If you’ve seen Rat Race, chances are it wasn’t by choice. Along with Ace Ventura, Spy Kids 2 and Little Nicky, it is simply one of those films that nobody actively decides to watch but has undoubtedly at some point found themselves watching, probably during secondary school wet break. However, despite never being listed alongside early noughties comedy greats as Zoolander or Meet the Parents, it is worth far more than its 44% on Rotten Tomatoes suggests.

First off, Rat Race features a world class comedic ensemble. John Cleese heads up the cast as the blindingly white-toothed billionaire who lures a bunch of random idiots into chasing down $2 million across the American Southwest in order to bet on them with his rich cronies. Rowan Atkinson, Whoopi Goldberg, Wayne Knight, Seth Green, Amy Smart and Breckin Meyer all show up for the fun. As Atkinson’s performance as Italian narcoleptic Enrico quickly establishes, chewing the scenery is simply a matter of course for all involved and Rat Race is much better for it.

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Courtesy of: Paramount Pictures

Directed by one third of the writing-directing team behind Airplane!, Jerry Zucker, there’s no pretending that Rat Race is a patch on the eighties classic. That said, it’s a very different movie; there’s no “Don’t call me Shirley” wordplay fun. Instead, the emphasis here is less on wit, and more on slapstick. There’s no real subtlety to the moment when Cuba Gooding Jr. – on the downwards curve of his post-Oscar career – forces a bus driver to hand over his clothes in order to steal his bus. “My wife is having a baby!” he yells, throwing out any female genitalia-related word he can think of as the bus driver undresses with increasing speed. Though having Academy Award winner Cuba Gooding Jr. yell “Vagina!” seems like a low point, even for Rat Race, the joke plays: making fun of men being uncomfortable with gynecological issues will never not be funny.

The characters are pretty much all despicable people, with the exception of an adorable Breckin Meyer (hi Breckin!). This could kill the movie stone-dead but really, the correct viewing approach is to immediately decide you hate them all and want none of them to win. There’s a sick joy in watching them slowly uncover the depths to which they are willing to sink for money. Thankfully, Zucker never attempts to shoehorn in any genuine emotional beats. Even the deliciously ironic end, which sees Smash Mouth force them all to give their money to charity, doesn’t totally forgive them of their greed. Except for Breckin Meyer, obviously.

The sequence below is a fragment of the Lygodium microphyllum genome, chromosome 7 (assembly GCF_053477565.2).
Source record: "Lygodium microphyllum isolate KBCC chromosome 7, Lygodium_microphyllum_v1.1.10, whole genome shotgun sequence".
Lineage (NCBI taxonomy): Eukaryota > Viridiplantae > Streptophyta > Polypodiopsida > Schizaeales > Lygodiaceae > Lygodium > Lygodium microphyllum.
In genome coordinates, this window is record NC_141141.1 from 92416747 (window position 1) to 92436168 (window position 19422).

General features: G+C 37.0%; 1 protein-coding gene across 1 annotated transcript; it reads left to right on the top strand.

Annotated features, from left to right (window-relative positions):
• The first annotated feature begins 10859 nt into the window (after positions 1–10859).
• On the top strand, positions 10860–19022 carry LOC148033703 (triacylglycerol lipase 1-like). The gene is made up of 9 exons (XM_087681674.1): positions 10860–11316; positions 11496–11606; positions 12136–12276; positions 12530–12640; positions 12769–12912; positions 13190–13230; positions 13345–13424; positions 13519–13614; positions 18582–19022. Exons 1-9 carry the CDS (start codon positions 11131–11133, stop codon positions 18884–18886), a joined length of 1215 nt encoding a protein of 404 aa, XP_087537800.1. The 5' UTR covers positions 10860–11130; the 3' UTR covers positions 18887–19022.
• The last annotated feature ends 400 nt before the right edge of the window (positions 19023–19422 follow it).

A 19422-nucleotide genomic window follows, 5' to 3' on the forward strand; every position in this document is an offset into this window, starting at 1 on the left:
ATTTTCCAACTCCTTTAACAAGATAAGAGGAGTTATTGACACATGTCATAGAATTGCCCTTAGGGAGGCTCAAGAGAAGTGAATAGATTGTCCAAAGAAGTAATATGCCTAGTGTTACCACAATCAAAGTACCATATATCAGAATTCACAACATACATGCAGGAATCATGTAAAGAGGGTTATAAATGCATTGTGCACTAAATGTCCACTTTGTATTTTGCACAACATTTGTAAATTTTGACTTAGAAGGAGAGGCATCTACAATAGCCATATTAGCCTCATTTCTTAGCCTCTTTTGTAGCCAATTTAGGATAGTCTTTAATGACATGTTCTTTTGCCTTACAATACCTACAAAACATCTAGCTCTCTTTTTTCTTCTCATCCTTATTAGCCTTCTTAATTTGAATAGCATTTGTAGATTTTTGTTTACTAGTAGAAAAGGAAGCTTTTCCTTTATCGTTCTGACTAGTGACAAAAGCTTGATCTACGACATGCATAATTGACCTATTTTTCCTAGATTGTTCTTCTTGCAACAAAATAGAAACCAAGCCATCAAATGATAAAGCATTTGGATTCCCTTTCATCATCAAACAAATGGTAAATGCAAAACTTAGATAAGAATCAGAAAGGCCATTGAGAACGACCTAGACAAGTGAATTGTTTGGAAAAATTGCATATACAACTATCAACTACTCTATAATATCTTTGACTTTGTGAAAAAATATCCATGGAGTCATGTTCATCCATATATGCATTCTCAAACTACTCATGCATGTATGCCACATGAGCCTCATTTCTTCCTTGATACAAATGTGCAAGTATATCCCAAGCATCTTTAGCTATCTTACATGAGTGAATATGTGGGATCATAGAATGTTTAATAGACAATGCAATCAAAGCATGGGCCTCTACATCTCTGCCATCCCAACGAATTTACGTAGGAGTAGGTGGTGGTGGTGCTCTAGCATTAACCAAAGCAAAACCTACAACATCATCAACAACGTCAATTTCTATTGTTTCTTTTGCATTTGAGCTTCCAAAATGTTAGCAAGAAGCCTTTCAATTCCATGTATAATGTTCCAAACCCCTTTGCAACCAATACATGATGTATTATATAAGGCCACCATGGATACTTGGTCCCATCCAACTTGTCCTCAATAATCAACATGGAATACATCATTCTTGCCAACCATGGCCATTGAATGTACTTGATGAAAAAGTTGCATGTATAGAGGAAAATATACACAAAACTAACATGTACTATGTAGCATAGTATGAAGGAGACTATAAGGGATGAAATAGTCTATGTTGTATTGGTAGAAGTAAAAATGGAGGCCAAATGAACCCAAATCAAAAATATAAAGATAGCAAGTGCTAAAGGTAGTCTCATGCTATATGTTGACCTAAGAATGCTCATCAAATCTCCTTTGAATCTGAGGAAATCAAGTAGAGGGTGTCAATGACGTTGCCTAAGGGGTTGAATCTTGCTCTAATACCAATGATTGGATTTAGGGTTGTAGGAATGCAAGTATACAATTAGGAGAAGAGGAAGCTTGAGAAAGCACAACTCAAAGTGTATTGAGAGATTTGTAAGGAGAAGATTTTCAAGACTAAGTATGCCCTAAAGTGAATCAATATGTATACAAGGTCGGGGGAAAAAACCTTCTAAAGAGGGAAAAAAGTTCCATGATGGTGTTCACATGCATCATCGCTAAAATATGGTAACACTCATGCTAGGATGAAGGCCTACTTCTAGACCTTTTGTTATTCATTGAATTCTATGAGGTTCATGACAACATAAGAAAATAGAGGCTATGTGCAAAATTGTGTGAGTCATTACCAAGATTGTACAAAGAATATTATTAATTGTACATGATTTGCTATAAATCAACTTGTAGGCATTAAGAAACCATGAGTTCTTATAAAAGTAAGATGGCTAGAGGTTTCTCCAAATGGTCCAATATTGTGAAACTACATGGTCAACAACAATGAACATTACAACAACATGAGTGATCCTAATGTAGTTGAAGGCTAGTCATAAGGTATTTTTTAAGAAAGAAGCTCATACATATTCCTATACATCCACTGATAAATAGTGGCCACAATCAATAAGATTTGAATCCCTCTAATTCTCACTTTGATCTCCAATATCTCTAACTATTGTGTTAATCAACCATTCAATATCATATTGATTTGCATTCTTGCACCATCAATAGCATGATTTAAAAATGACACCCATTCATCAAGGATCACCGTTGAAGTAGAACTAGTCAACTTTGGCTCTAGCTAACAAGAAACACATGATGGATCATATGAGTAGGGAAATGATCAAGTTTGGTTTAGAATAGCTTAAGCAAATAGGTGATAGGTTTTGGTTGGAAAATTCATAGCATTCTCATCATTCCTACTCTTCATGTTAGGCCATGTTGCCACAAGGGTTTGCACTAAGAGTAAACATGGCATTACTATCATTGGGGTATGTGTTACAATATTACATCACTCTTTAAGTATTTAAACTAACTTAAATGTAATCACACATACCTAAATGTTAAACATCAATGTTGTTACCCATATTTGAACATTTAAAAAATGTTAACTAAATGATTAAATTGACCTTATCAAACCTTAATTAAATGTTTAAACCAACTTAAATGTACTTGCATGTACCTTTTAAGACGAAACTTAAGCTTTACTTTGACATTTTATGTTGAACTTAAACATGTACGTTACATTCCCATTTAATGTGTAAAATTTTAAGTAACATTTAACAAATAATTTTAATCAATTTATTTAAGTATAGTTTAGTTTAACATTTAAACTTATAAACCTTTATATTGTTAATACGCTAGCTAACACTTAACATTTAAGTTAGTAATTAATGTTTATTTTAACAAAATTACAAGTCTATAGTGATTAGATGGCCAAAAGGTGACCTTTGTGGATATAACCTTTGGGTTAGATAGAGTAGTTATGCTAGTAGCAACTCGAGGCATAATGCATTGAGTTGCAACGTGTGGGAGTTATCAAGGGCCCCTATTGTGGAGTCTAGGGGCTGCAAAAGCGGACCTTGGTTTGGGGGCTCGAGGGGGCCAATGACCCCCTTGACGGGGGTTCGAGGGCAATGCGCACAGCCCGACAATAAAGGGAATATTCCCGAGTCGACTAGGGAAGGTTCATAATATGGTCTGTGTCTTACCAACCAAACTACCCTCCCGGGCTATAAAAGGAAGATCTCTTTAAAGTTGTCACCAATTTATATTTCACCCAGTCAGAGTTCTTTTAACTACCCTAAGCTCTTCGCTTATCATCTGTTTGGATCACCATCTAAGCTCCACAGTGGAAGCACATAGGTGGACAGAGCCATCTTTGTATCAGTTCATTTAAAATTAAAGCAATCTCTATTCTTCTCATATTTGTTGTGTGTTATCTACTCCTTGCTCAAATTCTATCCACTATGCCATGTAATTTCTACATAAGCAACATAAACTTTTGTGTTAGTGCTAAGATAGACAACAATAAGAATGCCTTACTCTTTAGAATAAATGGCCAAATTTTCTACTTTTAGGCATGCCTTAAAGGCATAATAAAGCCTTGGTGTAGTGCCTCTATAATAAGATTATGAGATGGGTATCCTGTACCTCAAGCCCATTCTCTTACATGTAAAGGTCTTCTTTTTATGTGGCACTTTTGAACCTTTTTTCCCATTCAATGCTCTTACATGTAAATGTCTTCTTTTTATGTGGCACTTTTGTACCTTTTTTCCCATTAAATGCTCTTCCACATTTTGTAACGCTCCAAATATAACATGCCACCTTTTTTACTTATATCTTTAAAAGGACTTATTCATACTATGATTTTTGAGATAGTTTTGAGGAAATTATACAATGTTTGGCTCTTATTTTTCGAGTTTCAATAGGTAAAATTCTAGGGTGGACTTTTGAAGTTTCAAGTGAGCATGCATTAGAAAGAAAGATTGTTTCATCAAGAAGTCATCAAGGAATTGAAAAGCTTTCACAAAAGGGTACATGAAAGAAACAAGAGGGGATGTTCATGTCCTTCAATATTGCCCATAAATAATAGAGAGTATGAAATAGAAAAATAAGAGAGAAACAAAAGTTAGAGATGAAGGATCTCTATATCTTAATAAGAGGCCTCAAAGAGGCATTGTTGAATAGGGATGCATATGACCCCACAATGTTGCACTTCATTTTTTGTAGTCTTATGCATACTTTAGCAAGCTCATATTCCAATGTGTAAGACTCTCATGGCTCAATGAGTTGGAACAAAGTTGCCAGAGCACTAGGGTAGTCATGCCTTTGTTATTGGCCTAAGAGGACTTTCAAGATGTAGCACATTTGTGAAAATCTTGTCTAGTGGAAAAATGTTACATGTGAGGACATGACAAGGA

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Courtesy of: Paramount Pictures

The set pieces are absurd… ly fantastic. From Amy Smart flying a chopper practically into her ex-boyfriend’s house to Seth Green and co. accidentally tying a cow to a hot air balloon, to Jon Lovitz and family accidentally gatecrashing a veterans event while in Hitler’s car, Rat Race doesn’t concern itself with trivial things like plausibility and ‘the law’; instead it shoves Whoopi Goldberg (another Academy Award winner) inside the fastest car on earth and makes her break the speed of sound. How can you not be on board with a ride like that?

As a ‘chase’ film, Rat Race does unequivocally stand up. We have a variety of modes of transport: monster truck, helicopter, truck, fastest car on earth and an I Love Lucy tour bus. And to give Zucker credit where credit is due, the sense of momentum does not let up. Though the contestants’ journeys are often stop-start, their enforced pauses are only serve to increase the tension. Randy Pear (Jon Lovitz)’s accidental family excursion to the Nazi Klaus Barbie museum does bring a genuine sweatdrop to the forehead and you can’t help but sympathise with Enrico (Atkinson) as he hunts for a donor heart in scrubland with the disturbingly hapless Zack (Knight). The insanity of the race itself is effectively contrasted by the relative inertia of John Cleese and friends in his Las Vegas hotel and it’s nice that they’re there at the end to get their own comeuppance.

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Courtesy of: Paramount Pictures

At its heart, Rat Race is a morality tale for us all. The characters reveal themselves as personifications of greed, selfishness and ruthlessness whose moral failings repeatedly cause them to suffer. Only when confronted with true charitable goodness at the end are they finally shamed into being good. We should learn from Rat Race. Firstly, if a weird billionaire sends you to New Mexico to find $2 million dollars, keep a calm head, think strategically and remember how the bourgeoisie like to exploit the proletariat for fun. And secondly, a capacity for evil lies within us all and to combat this, we need to attend more charity concerts.

It’s hardly Se7en but still, for that inspiring message alone, it’s worth watching the slightly subpar noughties slapstick caper that is Rat Race.